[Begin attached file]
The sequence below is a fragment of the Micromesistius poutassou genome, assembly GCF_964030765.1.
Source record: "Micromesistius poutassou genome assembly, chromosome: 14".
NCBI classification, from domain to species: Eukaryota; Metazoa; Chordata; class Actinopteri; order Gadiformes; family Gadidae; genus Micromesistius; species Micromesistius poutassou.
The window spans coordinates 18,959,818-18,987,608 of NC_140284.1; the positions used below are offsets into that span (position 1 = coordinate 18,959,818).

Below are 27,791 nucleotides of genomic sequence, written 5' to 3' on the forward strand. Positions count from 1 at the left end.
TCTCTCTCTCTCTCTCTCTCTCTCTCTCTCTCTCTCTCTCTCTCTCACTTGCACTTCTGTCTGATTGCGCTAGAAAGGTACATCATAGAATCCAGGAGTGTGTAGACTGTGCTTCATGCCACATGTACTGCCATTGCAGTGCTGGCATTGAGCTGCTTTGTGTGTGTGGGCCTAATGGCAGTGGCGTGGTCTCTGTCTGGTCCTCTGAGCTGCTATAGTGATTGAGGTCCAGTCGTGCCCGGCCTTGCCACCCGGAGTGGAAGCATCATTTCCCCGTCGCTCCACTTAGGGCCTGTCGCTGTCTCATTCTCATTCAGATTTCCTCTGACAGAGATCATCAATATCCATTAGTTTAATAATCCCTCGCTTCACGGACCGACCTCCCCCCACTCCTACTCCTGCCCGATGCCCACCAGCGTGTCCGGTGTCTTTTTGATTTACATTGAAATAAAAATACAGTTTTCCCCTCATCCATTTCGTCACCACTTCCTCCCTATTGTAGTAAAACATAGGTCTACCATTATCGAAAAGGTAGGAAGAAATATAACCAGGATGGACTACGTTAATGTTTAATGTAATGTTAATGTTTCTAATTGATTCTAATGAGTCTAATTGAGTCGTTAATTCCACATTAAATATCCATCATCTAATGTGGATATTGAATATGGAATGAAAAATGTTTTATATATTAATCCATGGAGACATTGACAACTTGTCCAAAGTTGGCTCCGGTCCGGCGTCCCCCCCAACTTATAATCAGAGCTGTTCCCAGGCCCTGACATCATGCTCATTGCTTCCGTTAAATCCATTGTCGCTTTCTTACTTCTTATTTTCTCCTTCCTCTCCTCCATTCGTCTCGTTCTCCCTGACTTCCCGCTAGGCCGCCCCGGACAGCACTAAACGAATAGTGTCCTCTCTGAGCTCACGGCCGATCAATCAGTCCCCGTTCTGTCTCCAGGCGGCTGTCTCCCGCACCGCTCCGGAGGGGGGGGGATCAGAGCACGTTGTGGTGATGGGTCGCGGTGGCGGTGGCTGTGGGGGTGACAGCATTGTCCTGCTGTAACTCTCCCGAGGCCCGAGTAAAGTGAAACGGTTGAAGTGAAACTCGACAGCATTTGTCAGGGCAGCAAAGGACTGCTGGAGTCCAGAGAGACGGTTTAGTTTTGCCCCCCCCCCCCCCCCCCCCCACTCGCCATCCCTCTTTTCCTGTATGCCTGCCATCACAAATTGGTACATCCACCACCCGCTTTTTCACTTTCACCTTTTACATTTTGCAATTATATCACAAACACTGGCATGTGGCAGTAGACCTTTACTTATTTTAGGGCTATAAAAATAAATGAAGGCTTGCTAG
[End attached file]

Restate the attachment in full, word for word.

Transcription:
The sequence below is a fragment of the Micromesistius poutassou genome, assembly GCF_964030765.1.
Source record: "Micromesistius poutassou genome assembly, chromosome: 14".
NCBI classification, from domain to species: Eukaryota; Metazoa; Chordata; class Actinopteri; order Gadiformes; family Gadidae; genus Micromesistius; species Micromesistius poutassou.
The window spans coordinates 18,959,818-18,987,608 of NC_140284.1; the positions used below are offsets into that span (position 1 = coordinate 18,959,818).

Below are 27,791 nucleotides of genomic sequence, written 5' to 3' on the forward strand. Positions count from 1 at the left end.
TCTCTCTCTCTCTCTCTCTCTCTCTCTCTCTCTCTCTCTCTCTCTCACTTGCACTTCTGTCTGATTGCGCTAGAAAGGTACATCATAGAATCCAGGAGTGTGTAGACTGTGCTTCATGCCACATGTACTGCCATTGCAGTGCTGGCATTGAGCTGCTTTGTGTGTGTGGGCCTAATGGCAGTGGCGTGGTCTCTGTCTGGTCCTCTGAGCTGCTATAGTGATTGAGGTCCAGTCGTGCCCGGCCTTGCCACCCGGAGTGGAAGCATCATTTCCCCGTCGCTCCACTTAGGGCCTGTCGCTGTCTCATTCTCATTCAGATTTCCTCTGACAGAGATCATCAATATCCATTAGTTTAATAATCCCTCGCTTCACGGACCGACCTCCCCCCACTCCTACTCCTGCCCGATGCCCACCAGCGTGTCCGGTGTCTTTTTGATTTACATTGAAATAAAAATACAGTTTTCCCCTCATCCATTTCGTCACCACTTCCTCCCTATTGTAGTAAAACATAGGTCTACCATTATCGAAAAGGTAGGAAGAAATATAACCAGGATGGACTACGTTAATGTTTAATGTAATGTTAATGTTTCTAATTGATTCTAATGAGTCTAATTGAGTCGTTAATTCCACATTAAATATCCATCATCTAATGTGGATATTGAATATGGAATGAAAAATGTTTTATATATTAATCCATGGAGACATTGACAACTTGTCCAAAGTTGGCTCCGGTCCGGCGTCCCCCCCAACTTATAATCAGAGCTGTTCCCAGGCCCTGACATCATGCTCATTGCTTCCGTTAAATCCATTGTCGCTTTCTTACTTCTTATTTTCTCCTTCCTCTCCTCCATTCGTCTCGTTCTCCCTGACTTCCCGCTAGGCCGCCCCGGACAGCACTAAACGAATAGTGTCCTCTCTGAGCTCACGGCCGATCAATCAGTCCCCGTTCTGTCTCCAGGCGGCTGTCTCCCGCACCGCTCCGGAGGGGGGGGGATCAGAGCACGTTGTGGTGATGGGTCGCGGTGGCGGTGGCTGTGGGGGTGACAGCATTGTCCTGCTGTAACTCTCCCGAGGCCCGAGTAAAGTGAAACGGTTGAAGTGAAACTCGACAGCATTTGTCAGGGCAGCAAAGGACTGCTGGAGTCCAGAGAGACGGTTTAGTTTTGCCCCCCCCCCCCCCCCCCCCCACTCGCCATCCCTCTTTTCCTGTATGCCTGCCATCACAAATTGGTACATCCACCACCCGCTTTTTCACTTTCACCTTTTACATTTTGCAATTATATCACAAACACTGGCATGTGGCAGTAGACCTTTACTTATTTTAGGGCTATAAAAATAAATGAAGGCTTGCTAG